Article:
by Phil Ambroziak
The City of Meadow Lake has its sights set on the future.
Included as part of the 2017 municipal budget, which was approved during city council’s regular meeting Dec. 12, is $11,000 to redesign the city’s website and to develop a corresponding mobile app to better assist the public in connecting with the community.
“Late last week we did receive some information on something we’ve been talking about for a number of years – what it would look like to do some improvements to our website,” explained mayor Gary Vidal. “I’ve been giving it a fair amount of thought, have reviewed the material we received and I really believe there would be some real upside to this.”
While $11,000 has been earmarked for web design, the actual cost will be determined through a request for proposals or RFP process. This could allow the city to receive the service for an even lower cost, but – based on numbers provided by the City of Melville – $11,000 was the cost associated with that community’s website and app for the first year, while the additional cost worked out to be $6,500 annually for the remainder of a four-year contract.
“The cost is fixed, and the opportunity to communicate and engage with our citizens, I believe, would be greatly improved,” Vidal added.
Councillor Tom Harrison agreed, adding he’s open to it.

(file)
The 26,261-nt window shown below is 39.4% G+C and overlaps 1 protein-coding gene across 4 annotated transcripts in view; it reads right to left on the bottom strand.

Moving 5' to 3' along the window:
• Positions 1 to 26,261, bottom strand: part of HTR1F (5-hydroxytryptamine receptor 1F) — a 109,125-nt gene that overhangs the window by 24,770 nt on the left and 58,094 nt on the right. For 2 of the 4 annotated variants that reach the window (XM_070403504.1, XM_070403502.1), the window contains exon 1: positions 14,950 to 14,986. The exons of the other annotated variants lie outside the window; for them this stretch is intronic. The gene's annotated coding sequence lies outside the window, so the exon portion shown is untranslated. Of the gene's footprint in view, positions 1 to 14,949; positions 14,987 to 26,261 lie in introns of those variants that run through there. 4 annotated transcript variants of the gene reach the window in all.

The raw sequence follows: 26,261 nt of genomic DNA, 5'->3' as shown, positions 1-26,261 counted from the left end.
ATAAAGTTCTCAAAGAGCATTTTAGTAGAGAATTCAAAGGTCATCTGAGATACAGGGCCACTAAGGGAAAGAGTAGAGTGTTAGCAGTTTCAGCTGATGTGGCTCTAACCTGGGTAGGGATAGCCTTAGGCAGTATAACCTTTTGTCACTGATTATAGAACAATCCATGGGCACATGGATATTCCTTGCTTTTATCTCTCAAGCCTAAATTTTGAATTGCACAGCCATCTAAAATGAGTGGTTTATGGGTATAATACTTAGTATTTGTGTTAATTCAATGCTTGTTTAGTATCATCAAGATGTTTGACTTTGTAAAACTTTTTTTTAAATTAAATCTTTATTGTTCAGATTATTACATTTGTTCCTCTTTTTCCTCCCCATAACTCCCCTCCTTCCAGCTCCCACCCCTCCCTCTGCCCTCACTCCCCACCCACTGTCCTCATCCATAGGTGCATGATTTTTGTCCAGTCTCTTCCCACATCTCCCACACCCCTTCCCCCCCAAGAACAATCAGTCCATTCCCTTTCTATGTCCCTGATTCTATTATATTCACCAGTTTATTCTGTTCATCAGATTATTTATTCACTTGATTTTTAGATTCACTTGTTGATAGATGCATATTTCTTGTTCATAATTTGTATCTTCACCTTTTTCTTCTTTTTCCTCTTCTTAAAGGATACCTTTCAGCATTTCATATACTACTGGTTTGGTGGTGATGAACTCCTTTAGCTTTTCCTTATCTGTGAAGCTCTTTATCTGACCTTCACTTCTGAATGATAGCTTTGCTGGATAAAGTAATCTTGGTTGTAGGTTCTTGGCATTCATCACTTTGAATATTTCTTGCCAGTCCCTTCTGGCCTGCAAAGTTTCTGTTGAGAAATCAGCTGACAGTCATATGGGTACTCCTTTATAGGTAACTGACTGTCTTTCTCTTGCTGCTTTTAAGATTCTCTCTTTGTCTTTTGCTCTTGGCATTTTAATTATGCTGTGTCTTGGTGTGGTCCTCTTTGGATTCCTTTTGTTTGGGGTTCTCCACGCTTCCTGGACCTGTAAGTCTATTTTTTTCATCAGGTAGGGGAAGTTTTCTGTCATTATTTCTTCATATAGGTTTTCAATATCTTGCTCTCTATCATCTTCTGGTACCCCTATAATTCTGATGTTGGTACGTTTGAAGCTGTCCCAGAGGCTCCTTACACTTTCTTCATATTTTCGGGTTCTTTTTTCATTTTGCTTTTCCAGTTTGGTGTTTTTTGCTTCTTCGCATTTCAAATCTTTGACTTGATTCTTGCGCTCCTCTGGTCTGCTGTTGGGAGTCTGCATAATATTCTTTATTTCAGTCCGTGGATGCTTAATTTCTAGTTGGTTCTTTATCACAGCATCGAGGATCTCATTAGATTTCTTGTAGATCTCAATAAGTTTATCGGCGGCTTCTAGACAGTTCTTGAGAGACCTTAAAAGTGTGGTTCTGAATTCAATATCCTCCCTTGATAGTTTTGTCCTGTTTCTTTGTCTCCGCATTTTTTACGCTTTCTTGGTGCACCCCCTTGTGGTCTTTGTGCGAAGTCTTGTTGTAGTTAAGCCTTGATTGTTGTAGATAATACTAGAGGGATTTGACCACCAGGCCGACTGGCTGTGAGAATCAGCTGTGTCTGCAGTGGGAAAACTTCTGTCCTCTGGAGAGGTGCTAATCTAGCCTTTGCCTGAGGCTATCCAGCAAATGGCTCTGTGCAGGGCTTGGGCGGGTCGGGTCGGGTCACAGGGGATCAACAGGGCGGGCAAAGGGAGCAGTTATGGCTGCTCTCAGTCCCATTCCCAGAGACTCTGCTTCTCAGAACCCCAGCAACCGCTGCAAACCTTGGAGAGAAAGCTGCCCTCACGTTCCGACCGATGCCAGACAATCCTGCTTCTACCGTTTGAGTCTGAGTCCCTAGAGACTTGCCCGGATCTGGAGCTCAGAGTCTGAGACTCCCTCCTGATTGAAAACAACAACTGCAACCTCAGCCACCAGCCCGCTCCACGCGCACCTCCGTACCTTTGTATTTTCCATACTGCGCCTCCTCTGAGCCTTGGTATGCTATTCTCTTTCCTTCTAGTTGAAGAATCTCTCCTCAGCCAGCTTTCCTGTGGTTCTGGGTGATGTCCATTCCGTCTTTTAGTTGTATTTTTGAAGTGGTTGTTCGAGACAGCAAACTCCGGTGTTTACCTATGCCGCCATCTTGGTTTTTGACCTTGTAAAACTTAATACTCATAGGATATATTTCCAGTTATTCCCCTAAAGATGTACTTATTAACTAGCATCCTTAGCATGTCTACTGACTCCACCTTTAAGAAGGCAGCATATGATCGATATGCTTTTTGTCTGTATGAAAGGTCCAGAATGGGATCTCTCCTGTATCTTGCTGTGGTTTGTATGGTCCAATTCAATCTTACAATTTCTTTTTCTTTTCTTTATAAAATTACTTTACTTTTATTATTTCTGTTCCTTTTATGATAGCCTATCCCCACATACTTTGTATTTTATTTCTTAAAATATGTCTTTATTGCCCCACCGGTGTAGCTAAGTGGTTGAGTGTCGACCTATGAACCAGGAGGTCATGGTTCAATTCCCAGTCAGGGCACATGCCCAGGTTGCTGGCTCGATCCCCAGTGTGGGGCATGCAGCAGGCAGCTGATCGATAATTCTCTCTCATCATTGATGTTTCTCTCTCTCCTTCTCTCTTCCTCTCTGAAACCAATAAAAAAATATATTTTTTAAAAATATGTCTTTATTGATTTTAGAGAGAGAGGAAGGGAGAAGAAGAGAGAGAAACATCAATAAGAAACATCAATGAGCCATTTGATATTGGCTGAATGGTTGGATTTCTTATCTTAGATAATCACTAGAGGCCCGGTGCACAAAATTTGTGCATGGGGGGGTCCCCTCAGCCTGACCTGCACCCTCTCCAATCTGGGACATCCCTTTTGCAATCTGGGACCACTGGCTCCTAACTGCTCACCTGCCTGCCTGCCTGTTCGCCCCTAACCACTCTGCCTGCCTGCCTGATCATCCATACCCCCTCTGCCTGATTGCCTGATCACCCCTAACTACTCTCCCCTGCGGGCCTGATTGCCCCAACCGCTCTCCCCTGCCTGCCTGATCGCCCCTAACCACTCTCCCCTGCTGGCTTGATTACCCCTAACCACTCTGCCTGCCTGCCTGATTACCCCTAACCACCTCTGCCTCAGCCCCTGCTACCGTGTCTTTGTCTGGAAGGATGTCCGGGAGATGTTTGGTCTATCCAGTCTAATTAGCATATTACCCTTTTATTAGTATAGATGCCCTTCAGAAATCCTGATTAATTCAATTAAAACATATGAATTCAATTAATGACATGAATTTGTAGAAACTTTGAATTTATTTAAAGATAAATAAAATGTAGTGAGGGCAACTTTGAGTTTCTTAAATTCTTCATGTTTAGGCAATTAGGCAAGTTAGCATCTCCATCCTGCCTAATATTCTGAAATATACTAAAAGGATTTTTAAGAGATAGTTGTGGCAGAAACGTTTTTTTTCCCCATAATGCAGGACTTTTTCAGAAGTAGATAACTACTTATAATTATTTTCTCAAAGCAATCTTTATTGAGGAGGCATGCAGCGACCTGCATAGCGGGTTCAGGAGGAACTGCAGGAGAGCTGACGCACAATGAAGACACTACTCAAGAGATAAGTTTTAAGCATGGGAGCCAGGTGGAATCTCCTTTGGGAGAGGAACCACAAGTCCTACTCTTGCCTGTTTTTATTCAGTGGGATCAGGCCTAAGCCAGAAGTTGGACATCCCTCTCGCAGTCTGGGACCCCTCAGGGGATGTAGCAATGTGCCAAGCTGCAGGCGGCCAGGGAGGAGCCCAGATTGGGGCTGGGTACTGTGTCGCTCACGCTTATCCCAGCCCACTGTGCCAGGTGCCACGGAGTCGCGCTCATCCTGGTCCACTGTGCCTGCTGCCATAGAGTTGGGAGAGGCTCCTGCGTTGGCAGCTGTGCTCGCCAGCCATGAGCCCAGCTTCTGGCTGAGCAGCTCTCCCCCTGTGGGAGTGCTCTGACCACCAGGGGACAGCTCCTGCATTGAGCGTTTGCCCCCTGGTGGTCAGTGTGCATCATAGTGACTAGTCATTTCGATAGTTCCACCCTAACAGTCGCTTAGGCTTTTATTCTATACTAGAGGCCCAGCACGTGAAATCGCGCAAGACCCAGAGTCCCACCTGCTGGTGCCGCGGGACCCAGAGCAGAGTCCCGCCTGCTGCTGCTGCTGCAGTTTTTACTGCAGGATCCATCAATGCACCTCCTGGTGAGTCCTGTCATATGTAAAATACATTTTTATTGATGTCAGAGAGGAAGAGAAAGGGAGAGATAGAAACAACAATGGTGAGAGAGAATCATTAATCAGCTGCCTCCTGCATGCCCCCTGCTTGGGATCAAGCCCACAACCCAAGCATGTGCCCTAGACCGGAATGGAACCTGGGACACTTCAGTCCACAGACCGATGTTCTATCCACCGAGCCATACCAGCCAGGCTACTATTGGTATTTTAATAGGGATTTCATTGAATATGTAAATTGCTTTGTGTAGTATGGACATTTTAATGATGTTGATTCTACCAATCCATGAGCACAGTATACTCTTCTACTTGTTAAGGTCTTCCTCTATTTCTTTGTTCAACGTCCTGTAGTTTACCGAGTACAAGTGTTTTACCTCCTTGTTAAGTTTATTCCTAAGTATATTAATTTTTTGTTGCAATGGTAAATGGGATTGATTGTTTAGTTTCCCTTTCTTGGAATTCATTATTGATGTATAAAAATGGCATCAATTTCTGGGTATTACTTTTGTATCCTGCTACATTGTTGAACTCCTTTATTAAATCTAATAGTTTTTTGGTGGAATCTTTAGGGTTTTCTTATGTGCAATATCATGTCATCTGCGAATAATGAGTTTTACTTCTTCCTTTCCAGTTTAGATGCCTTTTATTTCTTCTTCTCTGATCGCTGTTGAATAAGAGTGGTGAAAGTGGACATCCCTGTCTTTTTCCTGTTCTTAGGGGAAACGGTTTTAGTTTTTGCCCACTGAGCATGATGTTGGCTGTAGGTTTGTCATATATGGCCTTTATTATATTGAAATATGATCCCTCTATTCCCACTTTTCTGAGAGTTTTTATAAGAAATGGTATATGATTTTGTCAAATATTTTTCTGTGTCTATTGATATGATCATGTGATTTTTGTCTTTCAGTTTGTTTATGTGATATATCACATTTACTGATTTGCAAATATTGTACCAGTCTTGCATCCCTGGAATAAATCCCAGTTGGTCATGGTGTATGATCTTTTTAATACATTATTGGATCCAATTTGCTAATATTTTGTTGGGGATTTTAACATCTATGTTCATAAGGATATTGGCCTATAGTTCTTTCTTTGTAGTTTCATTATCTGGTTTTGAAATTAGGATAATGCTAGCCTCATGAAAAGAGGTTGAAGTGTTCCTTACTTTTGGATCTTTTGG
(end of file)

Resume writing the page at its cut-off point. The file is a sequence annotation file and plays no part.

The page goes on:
“Communication is key and the dollars aren’t that significant when you compare the cost to some of the other things we’ve been talking about,” he said. “We need to talk to people and they need to talk back, and this is one way of doing it – it’s the new way of doing it. It’s interactive, it’s convenient. The first thing people think these days is website.”
City manager Diana Burton said a redesigned website will allow for it to be more user-friendly and streamlined in terms of sharing information with ratepayers.
Removed from the capital budget, however, was $460,000 tagged for the development of a new public works building that would have been used for several purposes including the storage of city vehicles and equipment. It was deferred until another time when the city does not have a large capital commitment such as a $4 million water treatment plant upgrade.
Meanwhile, other operating budget highlights include: adding a second bylaw enforcement officer to allow continued focus on city bylaws; adding an administrative assistant to be split between fire, building and bylaw; $20,000 for long-term infrastructure and capital planning; maintaining the annual $300,000 to asphalt recap; expanding engineering from one full-time position to one full-time position and one contract at 40 per cent capacity; $22,500 to replace tables and expand the Civic Centre storage room; $380,000 for the final year to contract out valve repair and replacement and $20,000 for hydrant repairs.
Furthermore, capital budget highlights also include $850,000 for paving as a continuation of the Cochin and 6th Avenue storm sewer project and $100,000 for repairing the foundation at the Aquatic Centre.
The 2017 budget also includes a two per cent increase in tax revenue, while the city will borrow close to $1 million to put toward the water treatment project. How the tax increase will affect individual property owners will be determined when the tax rate is set in the spring.